Dying Man’s Daily Journal – Inspired by a Dying Man


I am told with all of this heart stuff, my immune system is weakened. I do seem to catch more colds than I used to. Have one right now. Nothing serious, soar throat, hurts to breathe etc.. Just an annoyance. Had a lot of company over the weekend maybe has just tired me out a bit, though I do make sure to get my naps in.

I watched bits and pieces of a documentary about a truly inspirational man It was on CTV on Saturday evening. With the company I was continually being pulled away from the TV here and there. I would guess I saw about 15 minutes of the show, in fragmented pieces. A couple of minutes here and there sort of thing. It was the story of a man fighting terminal cancer. Now I missed the beginning so I am guessing that his prognosis was he had less than 1 year to go. The documentary was designed to follow him through this time period. He had such a wonderfully positive attitude, he hoped to be an inspiration to others in his condition. Which I suppose is what I am trying do do here in my own humble way.

Mr. Barker in his wonderful courageous way shows the great way to deal with your own pending passing in a way I can only admire. I was able to return to the TV in time to see the closing minute or two. In that time he was almost apologizing for not dying according to the doctors prognosis (time frame) because now possibly they would have to do a sequel to his journey. What really hit me the most was a comment to the effect. “Don’t focus on how long you have to live, instead focus on how you live.”

Mr. Baker, you are in my prayers and may you live for many years to come.

I actually did some research for a post a couple of days ago and the thought came to me again. CTV has a web site, let’s check the site to see if there is anything there. This is what I found.

Canadian comedian Irwin Barker ‘Stands Up’ to cancer

CTV

You have just been diagnosed with terminal cancer and given one year to live — what do you do?

If you are Canadian comic icon Irwin Barker, you set out on a courageous and inspirational cross-country comedy fundraiser tour for cancer research.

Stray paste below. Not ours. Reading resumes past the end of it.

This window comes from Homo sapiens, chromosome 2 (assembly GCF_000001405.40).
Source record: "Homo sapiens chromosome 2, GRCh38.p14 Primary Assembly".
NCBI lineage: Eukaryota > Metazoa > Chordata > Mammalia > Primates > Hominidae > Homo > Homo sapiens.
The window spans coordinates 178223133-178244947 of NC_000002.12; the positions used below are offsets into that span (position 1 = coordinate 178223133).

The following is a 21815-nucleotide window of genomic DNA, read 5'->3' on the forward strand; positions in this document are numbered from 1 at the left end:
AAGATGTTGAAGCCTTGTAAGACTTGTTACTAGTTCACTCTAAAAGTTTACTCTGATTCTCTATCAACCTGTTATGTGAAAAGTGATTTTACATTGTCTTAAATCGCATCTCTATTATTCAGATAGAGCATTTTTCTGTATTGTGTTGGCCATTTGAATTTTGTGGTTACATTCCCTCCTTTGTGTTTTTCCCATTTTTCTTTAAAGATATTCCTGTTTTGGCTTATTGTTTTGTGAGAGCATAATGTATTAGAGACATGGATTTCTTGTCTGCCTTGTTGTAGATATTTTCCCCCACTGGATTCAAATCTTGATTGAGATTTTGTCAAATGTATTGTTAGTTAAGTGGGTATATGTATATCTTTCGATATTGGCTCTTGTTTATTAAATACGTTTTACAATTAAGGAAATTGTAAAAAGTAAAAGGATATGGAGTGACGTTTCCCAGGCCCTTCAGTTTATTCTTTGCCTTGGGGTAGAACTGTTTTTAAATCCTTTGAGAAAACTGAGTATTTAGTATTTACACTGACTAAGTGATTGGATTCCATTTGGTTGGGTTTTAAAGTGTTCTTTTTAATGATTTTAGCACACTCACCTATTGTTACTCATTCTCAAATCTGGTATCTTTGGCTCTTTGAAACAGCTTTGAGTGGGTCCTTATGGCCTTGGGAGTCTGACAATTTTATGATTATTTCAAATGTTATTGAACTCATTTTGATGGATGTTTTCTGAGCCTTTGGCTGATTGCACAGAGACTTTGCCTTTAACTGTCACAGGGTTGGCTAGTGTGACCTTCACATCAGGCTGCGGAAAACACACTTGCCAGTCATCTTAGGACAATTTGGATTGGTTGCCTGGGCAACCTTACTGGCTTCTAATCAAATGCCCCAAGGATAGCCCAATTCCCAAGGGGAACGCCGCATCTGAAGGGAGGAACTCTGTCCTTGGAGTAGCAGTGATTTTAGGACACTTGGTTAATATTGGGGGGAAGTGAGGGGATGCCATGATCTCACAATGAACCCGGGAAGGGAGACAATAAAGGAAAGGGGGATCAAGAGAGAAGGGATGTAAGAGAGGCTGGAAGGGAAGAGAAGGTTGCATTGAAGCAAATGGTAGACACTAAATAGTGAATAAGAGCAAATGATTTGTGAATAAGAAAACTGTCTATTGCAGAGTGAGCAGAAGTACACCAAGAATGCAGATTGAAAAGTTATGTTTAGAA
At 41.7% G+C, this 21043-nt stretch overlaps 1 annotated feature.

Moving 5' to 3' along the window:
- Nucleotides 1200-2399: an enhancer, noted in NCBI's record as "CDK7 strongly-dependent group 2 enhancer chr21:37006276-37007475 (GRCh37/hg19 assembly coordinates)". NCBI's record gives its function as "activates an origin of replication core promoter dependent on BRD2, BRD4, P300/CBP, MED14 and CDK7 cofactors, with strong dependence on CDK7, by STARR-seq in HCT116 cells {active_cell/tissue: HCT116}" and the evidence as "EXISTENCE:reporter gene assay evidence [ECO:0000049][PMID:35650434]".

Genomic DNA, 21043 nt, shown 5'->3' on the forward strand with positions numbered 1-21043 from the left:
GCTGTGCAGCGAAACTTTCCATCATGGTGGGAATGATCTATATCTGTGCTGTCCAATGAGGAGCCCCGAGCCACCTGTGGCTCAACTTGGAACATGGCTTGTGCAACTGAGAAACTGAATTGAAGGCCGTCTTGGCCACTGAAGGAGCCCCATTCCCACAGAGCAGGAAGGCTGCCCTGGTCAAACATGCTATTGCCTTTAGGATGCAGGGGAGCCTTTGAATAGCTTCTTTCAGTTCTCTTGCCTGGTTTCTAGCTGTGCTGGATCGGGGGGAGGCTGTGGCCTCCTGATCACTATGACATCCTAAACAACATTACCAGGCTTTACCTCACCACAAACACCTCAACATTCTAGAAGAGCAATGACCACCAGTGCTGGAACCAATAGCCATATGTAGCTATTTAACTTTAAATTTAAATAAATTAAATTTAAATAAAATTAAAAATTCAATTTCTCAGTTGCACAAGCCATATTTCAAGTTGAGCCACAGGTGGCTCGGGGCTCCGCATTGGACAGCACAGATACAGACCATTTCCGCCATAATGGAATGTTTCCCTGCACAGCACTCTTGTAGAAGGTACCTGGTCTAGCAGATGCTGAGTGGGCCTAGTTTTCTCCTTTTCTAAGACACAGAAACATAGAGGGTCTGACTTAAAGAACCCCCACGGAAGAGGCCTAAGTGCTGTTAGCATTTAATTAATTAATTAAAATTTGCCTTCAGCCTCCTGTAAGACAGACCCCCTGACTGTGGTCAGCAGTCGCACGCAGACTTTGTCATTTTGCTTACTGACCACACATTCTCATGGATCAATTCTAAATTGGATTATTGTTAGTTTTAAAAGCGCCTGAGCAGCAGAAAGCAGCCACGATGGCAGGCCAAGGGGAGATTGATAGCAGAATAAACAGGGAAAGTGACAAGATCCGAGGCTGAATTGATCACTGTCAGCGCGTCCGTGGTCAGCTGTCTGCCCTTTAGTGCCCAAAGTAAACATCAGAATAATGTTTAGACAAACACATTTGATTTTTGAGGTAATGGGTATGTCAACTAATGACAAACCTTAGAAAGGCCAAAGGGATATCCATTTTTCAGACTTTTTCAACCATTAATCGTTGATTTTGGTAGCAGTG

Hot on the heels of the recent historic television fundraiser “Stand Up To Cancer,” the new CTV Original Documentary “That’s My Time: A Comedian’s Stand Up to Cancer” premieres Saturday, September 27 at 7 p.m. ET on CTV (visit CTV.ca to confirm local listings).

Shot by award-winning Halifax filmmaker Adamm Liley, “That’s My Time” chronicles the past year of Barker’s journey with cancer, revealing a man’s determination to find hope and humour in the gravest of human situations.

The documentary is followed by the one-hour stand-up special capturing Barker’s final gig on his cross-country tour, “Can’t Stop Laughing,” airing later the same night at 10 p.m. ET/PT on The Comedy Network.

An encore presentation of “That’s My Time” airs Sunday, September 28 at 8 p.m. ET on Bravo!

Though he’s one of the best-loved comedy writers and comedians in all of Canada, most people have probably never heard of Irwin Barker. But in the comedy clubs, writers’ rooms and comedy festivals of Canada, he is a living legend and comedy institution.

When diagnosed with terminal cancer in June 2007, Barker was determined that the deadly disease wouldn’t stop him from doing the one thing he does best — making people laugh.

In his hilarious stand-up performances from Halifax to Vancouver, he makes it clear that people should not feel sorry for him. From his witty banter about how he no longer shops at Costco because “who’s going to take all that toilet paper?” when he’s gone, to his wondering why some regular hack “couldn’t get cancer because now everyone will steal his jokes when he goes,” Barker never fails to take a funny jab at his own mortality.

Through candid interviews with Barker, his family and some of Canada’s most recognized comedic personalities — including Brent Butt, Rick Mercer and Peter Kelamis — a courageous and humourous approach to living in the face of adversity is revealed.

After all, you can’t tell a four time Gemini-nominated comic that he’s dying and not expect him to find a laugh in that!

Filmed in an intense vérité style, “That’s My Time” strikes a delicate balance between humour and sadness, optimism and despair.

Through Barker’s unique perspective, it is not a film about dying, but rather about the strength and resilience of the human condition and a celebration of life; he transforms what is often the joyless process of treatment and recovery and infuses it with laughter.

It is a hilarious journey through the least funny situation imaginable as he raises eyebrows, money and awareness from coast to coast.

The last stop on Irwin’s tour in Vancouver is one of his most memorable, as it is the culmination of 12 months of performing across the country. The one-hour stand-up special “Can’t Stop Laughing” captures this hilarious performance, airing following the documentary on Saturday, September 27 at 10 p.m. ET/PT on The Comedy Network.

“That’s My Time: A Comedian’s Stand Up to Cancer” is written and directed by award-winning producer Adamm Liley, and is produced in association with CTV Inc. Bob Culbert is Vice-President of CTV Documentaries. Robert Hurst is President of CTV News and Current Affairs. Susanne Boyce is President, Content, Creative and Channels, CTV Inc.

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One Response to Dying Man’s Daily Journal – Inspired by a Dying Man

  1. Having a positive attitude is so powerful……thanks for sharing this, and for your positive attitude as well.

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